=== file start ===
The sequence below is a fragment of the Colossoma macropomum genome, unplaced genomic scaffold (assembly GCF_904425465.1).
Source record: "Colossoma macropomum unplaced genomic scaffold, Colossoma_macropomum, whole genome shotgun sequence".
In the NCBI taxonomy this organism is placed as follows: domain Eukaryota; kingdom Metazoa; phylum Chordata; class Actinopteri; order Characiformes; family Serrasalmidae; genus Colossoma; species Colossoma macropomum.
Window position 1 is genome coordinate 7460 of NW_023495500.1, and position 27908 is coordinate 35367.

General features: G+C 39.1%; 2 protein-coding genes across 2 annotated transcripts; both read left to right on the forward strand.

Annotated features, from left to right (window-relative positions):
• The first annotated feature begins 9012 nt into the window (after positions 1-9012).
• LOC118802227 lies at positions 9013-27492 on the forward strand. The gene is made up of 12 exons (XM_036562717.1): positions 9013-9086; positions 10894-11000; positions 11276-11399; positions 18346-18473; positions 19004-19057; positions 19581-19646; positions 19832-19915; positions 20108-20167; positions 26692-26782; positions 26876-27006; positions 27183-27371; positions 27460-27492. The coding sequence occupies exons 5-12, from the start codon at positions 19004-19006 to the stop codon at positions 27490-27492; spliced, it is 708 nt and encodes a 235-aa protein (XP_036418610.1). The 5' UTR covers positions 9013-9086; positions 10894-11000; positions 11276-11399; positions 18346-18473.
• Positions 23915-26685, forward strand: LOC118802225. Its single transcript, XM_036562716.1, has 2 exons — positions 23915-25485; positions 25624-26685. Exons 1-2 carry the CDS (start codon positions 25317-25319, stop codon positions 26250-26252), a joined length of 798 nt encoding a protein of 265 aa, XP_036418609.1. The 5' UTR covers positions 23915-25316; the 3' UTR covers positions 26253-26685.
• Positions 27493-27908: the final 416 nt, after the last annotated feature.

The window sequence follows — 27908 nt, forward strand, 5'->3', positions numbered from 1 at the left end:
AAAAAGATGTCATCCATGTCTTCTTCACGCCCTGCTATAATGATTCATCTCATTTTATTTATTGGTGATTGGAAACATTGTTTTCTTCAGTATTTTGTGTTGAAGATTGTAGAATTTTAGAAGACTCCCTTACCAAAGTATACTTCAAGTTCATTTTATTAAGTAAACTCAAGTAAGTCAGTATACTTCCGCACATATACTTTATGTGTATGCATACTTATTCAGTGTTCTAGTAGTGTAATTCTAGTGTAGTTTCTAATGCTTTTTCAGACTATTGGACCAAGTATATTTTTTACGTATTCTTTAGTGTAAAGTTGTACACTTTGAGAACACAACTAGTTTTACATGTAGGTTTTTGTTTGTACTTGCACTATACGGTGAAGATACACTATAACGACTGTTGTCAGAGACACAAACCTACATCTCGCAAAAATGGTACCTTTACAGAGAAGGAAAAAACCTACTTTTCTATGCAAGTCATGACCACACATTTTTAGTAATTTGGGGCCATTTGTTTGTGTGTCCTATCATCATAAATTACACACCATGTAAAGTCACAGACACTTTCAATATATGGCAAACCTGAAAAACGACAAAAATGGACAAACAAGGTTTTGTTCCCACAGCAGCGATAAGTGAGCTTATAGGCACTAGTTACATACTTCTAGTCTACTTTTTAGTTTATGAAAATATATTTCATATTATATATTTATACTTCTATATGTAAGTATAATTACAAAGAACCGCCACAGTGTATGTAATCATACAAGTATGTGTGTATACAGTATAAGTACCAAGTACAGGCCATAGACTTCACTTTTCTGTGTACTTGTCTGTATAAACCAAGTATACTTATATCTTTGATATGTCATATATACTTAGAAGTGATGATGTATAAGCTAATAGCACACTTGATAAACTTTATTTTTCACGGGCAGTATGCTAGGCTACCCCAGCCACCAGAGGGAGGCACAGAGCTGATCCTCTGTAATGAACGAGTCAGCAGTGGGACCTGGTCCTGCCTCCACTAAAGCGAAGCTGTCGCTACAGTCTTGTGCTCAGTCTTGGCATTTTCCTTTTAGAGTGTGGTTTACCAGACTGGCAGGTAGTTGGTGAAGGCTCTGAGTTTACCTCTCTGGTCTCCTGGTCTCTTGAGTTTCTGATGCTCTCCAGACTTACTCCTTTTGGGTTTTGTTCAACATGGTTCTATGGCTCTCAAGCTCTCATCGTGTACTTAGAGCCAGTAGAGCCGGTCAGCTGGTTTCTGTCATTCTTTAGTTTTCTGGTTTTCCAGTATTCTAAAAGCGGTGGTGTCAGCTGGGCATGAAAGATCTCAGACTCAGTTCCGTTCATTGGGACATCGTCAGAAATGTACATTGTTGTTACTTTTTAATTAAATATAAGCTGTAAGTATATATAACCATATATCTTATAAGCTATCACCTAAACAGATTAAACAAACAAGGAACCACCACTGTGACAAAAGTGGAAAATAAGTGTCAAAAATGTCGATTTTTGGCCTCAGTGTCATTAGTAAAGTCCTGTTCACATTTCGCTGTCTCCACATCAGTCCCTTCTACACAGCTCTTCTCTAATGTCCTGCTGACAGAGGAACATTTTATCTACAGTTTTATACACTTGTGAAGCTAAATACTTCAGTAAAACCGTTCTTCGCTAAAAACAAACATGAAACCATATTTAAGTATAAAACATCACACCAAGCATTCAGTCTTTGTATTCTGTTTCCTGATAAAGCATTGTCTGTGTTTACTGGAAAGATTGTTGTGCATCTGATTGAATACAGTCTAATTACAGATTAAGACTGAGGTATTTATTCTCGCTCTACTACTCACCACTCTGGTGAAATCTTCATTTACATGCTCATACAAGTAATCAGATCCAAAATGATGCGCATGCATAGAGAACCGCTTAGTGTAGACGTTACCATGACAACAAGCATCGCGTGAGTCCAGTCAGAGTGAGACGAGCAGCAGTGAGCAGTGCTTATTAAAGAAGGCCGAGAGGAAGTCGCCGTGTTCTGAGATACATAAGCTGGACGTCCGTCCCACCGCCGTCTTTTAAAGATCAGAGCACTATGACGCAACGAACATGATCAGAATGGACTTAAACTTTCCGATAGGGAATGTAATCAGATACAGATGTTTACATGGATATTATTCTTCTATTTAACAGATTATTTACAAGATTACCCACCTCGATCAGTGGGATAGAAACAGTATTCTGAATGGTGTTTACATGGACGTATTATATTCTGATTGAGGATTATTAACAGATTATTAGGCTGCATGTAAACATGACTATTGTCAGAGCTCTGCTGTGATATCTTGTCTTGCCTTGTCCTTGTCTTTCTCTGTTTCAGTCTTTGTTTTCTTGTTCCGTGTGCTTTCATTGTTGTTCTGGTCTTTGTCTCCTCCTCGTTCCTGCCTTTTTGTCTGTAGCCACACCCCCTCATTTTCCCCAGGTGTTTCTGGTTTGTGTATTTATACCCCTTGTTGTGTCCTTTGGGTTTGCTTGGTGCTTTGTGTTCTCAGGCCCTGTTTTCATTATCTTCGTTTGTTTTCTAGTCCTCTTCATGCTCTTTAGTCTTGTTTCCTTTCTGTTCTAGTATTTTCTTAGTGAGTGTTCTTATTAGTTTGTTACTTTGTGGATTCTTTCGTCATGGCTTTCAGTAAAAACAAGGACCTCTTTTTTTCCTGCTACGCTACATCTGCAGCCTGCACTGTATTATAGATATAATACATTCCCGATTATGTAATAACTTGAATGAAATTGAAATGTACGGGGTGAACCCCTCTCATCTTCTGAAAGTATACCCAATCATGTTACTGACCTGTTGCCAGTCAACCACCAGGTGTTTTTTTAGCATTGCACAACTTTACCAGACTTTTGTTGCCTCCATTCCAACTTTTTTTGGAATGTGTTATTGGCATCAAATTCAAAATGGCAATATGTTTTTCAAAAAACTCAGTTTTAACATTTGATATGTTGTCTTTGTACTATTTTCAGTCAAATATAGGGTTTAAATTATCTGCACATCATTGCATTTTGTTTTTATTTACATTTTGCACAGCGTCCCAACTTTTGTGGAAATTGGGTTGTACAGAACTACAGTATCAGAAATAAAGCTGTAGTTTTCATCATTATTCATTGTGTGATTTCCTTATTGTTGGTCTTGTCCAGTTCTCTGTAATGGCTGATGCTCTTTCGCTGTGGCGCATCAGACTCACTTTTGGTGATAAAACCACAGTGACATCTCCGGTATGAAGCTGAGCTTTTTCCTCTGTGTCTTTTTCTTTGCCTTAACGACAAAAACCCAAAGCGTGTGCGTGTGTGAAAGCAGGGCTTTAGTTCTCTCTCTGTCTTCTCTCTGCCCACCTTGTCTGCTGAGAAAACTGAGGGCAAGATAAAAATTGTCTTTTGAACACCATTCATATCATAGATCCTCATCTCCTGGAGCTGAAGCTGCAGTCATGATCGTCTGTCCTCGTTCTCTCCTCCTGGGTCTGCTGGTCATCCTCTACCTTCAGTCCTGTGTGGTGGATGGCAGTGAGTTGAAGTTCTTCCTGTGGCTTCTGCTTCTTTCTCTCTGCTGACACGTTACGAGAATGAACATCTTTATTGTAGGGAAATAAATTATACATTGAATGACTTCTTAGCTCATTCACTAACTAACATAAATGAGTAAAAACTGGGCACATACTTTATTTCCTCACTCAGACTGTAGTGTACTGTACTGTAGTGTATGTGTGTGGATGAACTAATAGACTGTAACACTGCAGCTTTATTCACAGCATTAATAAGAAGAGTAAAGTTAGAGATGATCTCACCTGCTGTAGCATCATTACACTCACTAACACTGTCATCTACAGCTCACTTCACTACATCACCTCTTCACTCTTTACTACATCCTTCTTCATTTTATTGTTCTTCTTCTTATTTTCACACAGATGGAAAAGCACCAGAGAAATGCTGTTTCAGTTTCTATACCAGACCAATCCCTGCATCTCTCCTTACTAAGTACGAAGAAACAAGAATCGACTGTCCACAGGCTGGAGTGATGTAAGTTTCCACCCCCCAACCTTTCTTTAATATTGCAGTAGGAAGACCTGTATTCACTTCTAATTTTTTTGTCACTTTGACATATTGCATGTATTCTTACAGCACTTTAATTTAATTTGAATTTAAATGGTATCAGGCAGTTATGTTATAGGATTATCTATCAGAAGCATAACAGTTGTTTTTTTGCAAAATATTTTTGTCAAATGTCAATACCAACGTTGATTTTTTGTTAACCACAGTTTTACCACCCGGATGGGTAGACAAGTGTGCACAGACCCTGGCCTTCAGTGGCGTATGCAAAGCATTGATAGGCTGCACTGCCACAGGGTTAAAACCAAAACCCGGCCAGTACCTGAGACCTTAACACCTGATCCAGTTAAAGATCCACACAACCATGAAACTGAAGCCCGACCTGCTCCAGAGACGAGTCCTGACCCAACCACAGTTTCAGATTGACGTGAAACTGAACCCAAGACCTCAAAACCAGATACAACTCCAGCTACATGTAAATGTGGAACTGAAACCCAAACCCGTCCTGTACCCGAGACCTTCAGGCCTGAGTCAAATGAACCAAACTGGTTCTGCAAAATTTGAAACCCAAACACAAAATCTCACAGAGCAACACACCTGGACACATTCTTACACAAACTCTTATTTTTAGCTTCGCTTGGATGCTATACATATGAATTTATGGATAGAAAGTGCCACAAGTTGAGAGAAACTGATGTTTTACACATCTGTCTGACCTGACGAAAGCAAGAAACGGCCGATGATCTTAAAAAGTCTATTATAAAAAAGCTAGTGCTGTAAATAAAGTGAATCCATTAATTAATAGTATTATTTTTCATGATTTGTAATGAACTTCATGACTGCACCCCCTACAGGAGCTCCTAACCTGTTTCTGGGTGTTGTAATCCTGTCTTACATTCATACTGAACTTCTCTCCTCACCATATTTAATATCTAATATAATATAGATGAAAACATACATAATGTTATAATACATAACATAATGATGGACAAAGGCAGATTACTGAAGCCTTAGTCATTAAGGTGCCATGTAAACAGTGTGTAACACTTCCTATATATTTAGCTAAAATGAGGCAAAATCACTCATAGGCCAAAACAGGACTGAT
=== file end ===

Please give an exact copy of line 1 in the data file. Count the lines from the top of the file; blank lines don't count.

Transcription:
The sequence below is a fragment of the Colossoma macropomum genome, unplaced genomic scaffold (assembly GCF_904425465.1).